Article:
The perils of quickly answering an email at night were pointed to by a lawyer who defended a Dunedin real estate agent found guilty of unsatisfactory conduct over what she told clients one evening.
Ellie Harrison, a senior associate at Wynn Williams, defended Geraldine Hermens of L J Hooker Dunedin in a case before a Real Estate Authority complaints assessment committee.
House buyers complained that Hermens misled them about whether a house contained scrim, about a bedroom which was smaller than stipulated and that the cooktop was an induction unit when it was ceramic.
The committee found the charge about misleading over the scrim was proven.
The buyers wanted to ensure the house they bought did not have scrim and asked Hermens about that via email. She replied saying "there is no scrim in the house".
But after buying the place and moving in, those buyers found that about half the house had scrim linings in the walls, the committee noted.
Harrison said the case illustrated the dangers of responding quickly by email at night - the agent responded to the question about the scrim within 10 minutes.
"The lesson here is one to which many of us can relate: when replying from electronic devices, take the time to check the response thoroughly before hitting send," Harrison said of her client's actions.
"In this case, the purchasers sent an email to the agent one night asking if the vendors were aware of any scrim in the house. Trying to be efficient and helpful, the agent replied straightaway saying there was no scrim in the house. With hindsight, she acknowledges she should have said 'the vendors and I are not aware of any scrim in the house'. It's a fine distinction, but that is the crux of the case," Harrison said of the matter over the Oakland St, Andersons Bay property.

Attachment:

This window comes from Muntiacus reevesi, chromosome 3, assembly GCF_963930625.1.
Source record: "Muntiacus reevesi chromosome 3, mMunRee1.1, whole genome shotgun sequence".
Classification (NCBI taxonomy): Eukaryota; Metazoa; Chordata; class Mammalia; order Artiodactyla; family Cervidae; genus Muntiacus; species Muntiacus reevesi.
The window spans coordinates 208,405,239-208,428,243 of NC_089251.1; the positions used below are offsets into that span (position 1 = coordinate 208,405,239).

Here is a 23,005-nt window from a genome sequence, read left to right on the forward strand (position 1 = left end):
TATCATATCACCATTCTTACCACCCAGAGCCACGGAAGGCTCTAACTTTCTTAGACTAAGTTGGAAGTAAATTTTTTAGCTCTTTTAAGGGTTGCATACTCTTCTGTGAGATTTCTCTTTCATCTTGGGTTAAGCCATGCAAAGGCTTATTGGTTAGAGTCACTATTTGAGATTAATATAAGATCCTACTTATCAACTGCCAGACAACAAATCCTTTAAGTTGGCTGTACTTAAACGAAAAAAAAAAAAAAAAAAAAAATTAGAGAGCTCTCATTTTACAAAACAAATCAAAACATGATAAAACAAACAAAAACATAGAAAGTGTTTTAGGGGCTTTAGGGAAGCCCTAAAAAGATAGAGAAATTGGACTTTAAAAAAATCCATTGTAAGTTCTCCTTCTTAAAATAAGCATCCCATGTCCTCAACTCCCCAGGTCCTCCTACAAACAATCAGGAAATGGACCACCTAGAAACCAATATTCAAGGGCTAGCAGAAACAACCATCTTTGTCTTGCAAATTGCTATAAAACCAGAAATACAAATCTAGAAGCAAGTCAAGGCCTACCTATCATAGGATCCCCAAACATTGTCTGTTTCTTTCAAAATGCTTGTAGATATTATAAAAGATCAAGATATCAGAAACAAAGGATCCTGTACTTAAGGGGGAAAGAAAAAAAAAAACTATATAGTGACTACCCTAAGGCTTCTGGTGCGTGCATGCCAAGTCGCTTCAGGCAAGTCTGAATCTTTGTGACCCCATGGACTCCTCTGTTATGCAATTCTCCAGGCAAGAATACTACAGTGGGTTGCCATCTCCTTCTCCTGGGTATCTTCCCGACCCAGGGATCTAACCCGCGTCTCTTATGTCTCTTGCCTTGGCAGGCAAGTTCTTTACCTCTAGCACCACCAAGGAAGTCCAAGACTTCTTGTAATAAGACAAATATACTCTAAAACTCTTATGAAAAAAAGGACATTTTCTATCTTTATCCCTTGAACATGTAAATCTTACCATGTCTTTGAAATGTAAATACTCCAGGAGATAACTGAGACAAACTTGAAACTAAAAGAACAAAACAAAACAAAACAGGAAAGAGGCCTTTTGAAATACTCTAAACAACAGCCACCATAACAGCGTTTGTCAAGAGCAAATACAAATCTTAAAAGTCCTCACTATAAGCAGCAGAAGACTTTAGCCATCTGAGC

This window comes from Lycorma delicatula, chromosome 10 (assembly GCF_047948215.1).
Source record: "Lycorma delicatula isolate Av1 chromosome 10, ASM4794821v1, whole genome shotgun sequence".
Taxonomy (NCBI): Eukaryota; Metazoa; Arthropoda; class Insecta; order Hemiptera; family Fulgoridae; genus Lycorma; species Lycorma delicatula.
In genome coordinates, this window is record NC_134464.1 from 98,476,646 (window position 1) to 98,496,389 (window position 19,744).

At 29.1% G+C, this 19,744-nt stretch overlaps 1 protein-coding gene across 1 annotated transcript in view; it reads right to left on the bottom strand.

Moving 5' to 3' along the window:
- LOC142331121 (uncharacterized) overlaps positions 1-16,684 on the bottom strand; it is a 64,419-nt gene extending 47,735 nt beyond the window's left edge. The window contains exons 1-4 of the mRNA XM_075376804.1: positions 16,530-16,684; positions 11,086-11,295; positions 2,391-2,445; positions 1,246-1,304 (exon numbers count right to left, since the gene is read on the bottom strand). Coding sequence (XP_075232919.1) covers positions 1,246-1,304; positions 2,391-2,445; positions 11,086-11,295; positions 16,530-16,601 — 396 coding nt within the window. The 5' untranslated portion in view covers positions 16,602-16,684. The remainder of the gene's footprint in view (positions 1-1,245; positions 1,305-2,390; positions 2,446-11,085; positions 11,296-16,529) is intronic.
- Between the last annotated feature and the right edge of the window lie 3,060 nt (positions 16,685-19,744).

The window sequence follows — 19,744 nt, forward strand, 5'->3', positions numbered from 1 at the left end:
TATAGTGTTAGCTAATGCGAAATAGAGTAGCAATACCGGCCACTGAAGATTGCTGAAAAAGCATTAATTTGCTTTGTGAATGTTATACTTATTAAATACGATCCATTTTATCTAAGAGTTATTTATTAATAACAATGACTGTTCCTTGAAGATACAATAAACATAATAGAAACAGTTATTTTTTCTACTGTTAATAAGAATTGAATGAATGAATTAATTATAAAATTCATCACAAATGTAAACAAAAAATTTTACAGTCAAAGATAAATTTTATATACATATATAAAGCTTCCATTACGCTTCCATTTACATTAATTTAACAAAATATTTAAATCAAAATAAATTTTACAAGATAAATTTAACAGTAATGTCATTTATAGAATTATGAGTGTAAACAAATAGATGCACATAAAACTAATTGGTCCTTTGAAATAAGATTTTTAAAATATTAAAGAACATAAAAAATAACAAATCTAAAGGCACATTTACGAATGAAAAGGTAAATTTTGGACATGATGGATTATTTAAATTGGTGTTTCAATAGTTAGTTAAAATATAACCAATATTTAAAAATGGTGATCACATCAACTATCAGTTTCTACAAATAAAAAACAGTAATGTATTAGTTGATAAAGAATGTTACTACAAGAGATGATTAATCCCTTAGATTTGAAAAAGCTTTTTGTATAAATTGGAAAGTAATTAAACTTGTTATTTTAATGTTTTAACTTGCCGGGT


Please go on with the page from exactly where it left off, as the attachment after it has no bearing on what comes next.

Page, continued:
"The purchasers' complaints concerned allegations of unsatisfactory conduct at the most minor end of the scale. The committee's decision upheld only one of those complaints, albeit that it declined to impose any penalty. In our view, the decision not to impose a penalty reflects the purchasers' contribution to the outcome about which they complained and the fact that the agent's unsatisfactory conduct was wholly unintentional and did not result in any loss to the purchasers or any party."
The upheld complaint was over the scrim, a type of wall lining found in houses of the Victorian and Edwardian era, a hessian tacked onto the internal wooden walls of a house with wallpaper pasted over the top.
"In its exposed form, scrim is a fire danger and can present difficulties with insurance, compared to wall linings from the 1940s onwards which have been designed to resist exposure to fire," Harrison said.
"The agent has some years' experience in the industry: she knew the walls were fibreboard and not scrim," Harrison said.
"She replied straightaway to the purchasers saying: "There is no scrim in the house". With hindsight, she should have said: "The vendors and I are unaware of any scrim in the house". That fine distinction is the crux of the matter," Harrison said.
"But unbeknownst to the agent or the vendors, at the time that the purchasers made this inquiry with the agent, the purchasers were in fact aware of scrim in the house themselves," Harrison said.
"They were in receipt of an electrician's report who had identified scrim behind the switchboard. As it turned out, the house had encased scrim behind its fibreboard walls. Of course, the agent could not have known of the encased scrim without doing invasive testing, and there was no reason for that testing to be carried out given that encased scrim does not present an elevated fire risk. The purchasers claimed that leaving scrim behind the fibreboard walls of the house was indicative of poor workmanship which is not accepted by L J Hooker," Harrison said.
The committee noted that it never occurred to the agent that there was scrim behind the wall linings because the wall linings were a hard surface and there was no scrim on the walls.
The committee said of the agent's actions on the scrim: "The consequence of the omission was that the complainants purchased the property when they might not otherwise have done so."
Those people sought a reduction in price due to issues with the house.
The committee found the agent's actions were "a minor breach. A finding of unsatisfactory conduct is sufficient in this case to meet the objectives of the act in determining penalty".